A recent ruling in the Illinois Appellate Court decided the controversial issue if a father was an unfit parent and should have his parental rights terminated.
The minor child A.F., allegedly suffered a fracture to her right femur and her left tibia by means other than accidental while in the care of her father. The State of Illinois filed charges against her father for subjecting A.F. to an environment injurious to her welfare due to the fractures the child suffered. Then, the State filed supplemental charges against A.F.’s father based on the allegations that “…the father having disregard for the minor’s pain or risks of moving the minor’s fractured limb.”
A.F.’s father stipulated to the allegations of the original petition, and that they could be proved by the preponderance of the evidence. That same day, the trial court entered an order finding that A.F. was neglected. Soon thereafter, the trial court entered an order finding the father unfit based on the physical abuse of A.F.
Also, these injuries that A.F. suffered gave rise to criminal proceedings against A.F.’s father. Initially, the father was charged with a Class X Felony of aggravated battery to a child, but based on a plea agreement, the father plead guilty to a Class 2 Felony of aggravated domestic battery. Based on the plea agreement, the Class X felony charge was dismissed, and the father was sentenced to a term of seven years in the Illinois Department of Corrections.
Then the State petitioned the court to have the father’s paternal rights terminated. The father’s paternal rights were petitioned to be terminated under 750 ILCS 50/1(D)(i), because the father was convicted of Aggravated Domestic Battery to a Minor. The father filed an answer to these claims and admitted to his conviction but claimed that he was rehabilitated and denied that it was in the best interest of the child to have his parental rights terminated.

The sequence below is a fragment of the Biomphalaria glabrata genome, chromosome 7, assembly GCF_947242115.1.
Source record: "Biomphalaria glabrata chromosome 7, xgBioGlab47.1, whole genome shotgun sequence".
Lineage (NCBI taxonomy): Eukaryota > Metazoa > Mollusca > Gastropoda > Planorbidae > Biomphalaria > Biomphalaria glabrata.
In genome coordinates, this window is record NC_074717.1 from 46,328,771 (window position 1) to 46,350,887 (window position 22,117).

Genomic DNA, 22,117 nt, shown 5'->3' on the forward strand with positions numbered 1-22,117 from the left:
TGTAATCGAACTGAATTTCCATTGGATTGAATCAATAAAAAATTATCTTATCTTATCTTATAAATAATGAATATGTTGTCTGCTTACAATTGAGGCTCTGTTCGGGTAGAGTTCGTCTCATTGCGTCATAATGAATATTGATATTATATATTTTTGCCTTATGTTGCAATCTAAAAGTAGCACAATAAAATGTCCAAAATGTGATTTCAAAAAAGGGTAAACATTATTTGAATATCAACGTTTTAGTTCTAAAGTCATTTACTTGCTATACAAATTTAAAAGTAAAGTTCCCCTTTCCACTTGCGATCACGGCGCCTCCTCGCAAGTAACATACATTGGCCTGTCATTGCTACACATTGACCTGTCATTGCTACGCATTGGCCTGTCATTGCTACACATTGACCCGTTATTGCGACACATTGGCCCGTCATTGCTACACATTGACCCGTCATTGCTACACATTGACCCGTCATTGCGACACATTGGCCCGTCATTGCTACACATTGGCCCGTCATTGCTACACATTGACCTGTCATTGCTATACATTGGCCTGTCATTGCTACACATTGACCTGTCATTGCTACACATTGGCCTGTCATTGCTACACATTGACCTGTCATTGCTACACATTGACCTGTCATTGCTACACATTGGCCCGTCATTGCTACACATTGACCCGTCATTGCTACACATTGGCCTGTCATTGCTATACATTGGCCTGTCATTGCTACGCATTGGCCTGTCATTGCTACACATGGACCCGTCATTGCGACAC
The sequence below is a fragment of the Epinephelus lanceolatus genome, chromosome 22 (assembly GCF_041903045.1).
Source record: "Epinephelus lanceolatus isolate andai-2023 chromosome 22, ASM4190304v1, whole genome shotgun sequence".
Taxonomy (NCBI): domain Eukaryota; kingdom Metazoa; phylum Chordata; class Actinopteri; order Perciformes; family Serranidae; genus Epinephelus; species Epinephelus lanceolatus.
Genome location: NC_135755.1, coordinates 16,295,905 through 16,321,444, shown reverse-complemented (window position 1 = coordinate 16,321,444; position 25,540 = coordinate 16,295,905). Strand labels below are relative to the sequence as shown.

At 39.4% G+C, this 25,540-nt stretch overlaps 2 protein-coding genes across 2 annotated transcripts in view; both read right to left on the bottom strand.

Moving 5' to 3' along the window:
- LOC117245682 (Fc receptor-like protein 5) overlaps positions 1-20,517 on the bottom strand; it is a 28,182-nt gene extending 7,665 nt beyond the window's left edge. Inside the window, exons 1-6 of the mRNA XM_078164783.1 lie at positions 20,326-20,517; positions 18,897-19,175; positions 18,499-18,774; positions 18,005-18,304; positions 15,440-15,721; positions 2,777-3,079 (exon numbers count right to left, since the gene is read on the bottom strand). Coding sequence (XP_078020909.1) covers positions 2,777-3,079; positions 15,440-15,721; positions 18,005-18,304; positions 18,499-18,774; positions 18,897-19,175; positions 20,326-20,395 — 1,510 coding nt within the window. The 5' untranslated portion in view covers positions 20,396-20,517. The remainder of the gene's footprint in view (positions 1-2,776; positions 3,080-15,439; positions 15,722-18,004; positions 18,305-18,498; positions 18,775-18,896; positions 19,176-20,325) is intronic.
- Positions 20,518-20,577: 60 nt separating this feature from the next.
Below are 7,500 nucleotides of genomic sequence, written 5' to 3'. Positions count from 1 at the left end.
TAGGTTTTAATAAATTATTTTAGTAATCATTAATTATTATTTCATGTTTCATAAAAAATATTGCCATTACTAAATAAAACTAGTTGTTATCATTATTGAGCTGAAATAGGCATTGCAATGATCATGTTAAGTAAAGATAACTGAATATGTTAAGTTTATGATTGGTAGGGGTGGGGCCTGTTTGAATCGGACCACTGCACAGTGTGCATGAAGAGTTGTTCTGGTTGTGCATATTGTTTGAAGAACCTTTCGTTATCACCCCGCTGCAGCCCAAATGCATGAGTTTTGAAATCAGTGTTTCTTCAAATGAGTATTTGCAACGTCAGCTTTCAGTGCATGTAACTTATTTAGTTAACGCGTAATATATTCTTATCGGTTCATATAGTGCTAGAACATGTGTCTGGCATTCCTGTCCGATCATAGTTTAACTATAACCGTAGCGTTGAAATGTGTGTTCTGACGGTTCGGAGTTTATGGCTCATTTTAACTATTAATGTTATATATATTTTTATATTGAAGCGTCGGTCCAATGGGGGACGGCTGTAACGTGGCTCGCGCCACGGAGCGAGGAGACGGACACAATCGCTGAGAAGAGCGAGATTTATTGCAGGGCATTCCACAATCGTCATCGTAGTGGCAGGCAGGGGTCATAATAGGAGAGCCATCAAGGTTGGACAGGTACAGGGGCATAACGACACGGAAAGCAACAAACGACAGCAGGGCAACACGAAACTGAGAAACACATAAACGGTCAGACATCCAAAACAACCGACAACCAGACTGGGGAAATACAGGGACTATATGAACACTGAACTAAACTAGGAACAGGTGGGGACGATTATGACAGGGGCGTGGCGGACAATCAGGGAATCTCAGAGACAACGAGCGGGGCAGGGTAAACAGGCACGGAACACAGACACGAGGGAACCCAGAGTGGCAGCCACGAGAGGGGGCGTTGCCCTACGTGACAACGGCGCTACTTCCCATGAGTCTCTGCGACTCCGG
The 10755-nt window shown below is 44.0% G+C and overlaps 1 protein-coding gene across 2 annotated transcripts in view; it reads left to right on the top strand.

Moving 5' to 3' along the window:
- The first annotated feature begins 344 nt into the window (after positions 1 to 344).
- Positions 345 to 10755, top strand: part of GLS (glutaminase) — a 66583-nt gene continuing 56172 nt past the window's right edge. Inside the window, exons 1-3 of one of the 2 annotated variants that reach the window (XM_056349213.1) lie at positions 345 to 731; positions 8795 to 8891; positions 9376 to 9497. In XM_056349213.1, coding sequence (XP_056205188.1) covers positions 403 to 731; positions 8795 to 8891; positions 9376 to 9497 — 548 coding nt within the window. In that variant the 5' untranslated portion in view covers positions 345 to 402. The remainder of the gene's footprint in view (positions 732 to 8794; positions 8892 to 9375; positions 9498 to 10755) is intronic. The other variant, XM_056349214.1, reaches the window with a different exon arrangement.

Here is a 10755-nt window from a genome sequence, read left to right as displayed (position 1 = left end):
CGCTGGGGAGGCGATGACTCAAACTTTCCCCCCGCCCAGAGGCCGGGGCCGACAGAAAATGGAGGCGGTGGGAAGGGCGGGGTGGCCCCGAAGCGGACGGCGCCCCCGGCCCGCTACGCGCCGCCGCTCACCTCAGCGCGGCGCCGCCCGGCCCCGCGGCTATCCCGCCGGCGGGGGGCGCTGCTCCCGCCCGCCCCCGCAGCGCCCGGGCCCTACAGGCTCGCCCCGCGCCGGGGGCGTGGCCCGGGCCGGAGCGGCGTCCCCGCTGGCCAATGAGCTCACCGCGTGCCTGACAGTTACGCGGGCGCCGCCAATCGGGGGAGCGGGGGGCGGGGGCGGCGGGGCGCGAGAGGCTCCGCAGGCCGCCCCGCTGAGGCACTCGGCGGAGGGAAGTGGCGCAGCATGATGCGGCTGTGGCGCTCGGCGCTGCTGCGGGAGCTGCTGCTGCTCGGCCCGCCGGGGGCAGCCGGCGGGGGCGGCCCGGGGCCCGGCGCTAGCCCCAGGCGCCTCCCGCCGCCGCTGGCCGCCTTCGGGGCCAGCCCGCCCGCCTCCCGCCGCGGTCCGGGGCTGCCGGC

The trial court conducted a trial on the underlying issues. During the trial the father admitted that he did some drug use in his past, but stopped when A.F.’s mother became pregnant and that he was only 19 years old during the injuries to A.F. Also, the father testified that the injuries to A.F. that resulted in his criminal charges, were from him accidentally falling on A.F. and during the fall he broke her leg, this all happened while he was changing her diaper. The father’s in court testimony was inconsistent with his agreed-upon factual basis in his guilty plea that the injuries to A.F. happened while he was burping her. The trial court found the father’s version of the events incredible and found the father unfit on depravity grounds by clear and convincing evidence. Subsequently, a best interest hearing was conducted, and the court entered an order terminating the father’s parental rights.
On appeal the father argued that his prior conviction for domestic battery did not create a presumption of depravity under the statute. Also, he argued that if his conviction created a presumption of depravity, he properly rebutted the presumption with his in-court testimony.
The appellate court analyzed if Section 1(D)(i)(7) of the Adoption Act creates a presumption of depravity as a ground for parental unfitness if a parent has committed aggravated battery to a child. When a presumption of depravity is established, the burden is on the parents and no longer on the State to show by clear and convincing evidence that the parent is not depraved. Here, the appellate court reasoned that aggravated domestic battery is not one of the grounds listed in Section 1(D)(i)(7), but nonetheless the State can and did establish that a parent is depraved following a conviction for aggravated domestic battery without the presumption being listed in the statute.
The appellate court affirmed the trial court’s order finding the father unfit based on depravity and terminated the father’s paternal rights.
The case is In re A.F., 2018 IL App (3d) 170826.
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